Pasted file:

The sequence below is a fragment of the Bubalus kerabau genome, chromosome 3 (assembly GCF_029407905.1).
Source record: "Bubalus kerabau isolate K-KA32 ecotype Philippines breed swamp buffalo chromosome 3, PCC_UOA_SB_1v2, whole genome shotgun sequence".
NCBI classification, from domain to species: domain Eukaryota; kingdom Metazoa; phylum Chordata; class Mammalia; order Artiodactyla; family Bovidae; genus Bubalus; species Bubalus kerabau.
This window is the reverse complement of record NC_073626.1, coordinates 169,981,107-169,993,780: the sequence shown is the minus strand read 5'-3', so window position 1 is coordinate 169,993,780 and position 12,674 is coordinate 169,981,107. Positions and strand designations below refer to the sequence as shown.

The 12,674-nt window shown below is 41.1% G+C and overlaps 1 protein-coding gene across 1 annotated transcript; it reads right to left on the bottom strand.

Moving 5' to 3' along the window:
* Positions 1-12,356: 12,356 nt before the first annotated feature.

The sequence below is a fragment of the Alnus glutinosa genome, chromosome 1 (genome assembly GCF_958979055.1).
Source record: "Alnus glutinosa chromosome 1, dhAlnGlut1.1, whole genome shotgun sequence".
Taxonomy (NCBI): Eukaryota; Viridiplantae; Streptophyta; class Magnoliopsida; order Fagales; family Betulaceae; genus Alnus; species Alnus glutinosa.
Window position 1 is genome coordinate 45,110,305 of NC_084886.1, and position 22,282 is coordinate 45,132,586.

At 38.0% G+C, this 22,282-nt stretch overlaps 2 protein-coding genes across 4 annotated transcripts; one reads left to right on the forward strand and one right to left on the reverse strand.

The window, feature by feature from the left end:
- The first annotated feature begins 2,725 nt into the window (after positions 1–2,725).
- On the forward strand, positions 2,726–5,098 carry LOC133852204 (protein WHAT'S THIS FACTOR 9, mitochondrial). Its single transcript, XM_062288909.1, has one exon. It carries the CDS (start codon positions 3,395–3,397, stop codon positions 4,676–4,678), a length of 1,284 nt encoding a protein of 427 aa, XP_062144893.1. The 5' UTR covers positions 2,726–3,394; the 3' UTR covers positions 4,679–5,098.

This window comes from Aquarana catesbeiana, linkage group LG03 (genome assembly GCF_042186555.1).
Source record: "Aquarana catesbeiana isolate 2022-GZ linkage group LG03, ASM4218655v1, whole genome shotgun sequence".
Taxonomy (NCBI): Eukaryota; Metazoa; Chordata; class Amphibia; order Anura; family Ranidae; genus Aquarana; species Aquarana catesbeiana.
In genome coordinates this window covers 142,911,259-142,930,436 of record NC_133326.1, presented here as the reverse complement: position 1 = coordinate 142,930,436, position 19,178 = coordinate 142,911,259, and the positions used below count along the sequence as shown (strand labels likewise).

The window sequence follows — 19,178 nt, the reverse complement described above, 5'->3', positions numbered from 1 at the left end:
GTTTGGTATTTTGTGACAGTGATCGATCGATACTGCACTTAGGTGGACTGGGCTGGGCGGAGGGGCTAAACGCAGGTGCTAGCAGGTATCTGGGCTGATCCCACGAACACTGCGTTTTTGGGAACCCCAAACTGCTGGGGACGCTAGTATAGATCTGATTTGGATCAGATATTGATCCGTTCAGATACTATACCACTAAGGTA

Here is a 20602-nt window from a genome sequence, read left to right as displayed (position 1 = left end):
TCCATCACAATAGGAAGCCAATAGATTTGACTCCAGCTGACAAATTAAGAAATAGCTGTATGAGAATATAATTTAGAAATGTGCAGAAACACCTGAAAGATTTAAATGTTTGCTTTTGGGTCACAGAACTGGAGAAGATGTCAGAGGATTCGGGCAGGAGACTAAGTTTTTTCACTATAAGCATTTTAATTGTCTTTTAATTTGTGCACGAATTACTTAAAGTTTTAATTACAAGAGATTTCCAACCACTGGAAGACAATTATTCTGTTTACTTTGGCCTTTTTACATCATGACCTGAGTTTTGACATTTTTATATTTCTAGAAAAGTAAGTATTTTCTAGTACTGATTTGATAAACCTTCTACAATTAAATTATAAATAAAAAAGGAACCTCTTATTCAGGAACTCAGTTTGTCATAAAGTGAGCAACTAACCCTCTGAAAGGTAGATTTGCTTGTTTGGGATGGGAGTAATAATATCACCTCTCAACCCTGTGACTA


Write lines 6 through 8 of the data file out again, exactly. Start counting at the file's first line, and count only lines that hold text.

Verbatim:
Moving 5' to 3' along the window:
* Positions 1-12,356: 12,356 nt before the first annotated feature.

The sequence below is a fragment of the Alnus glutinosa genome, chromosome 1 (genome assembly GCF_958979055.1).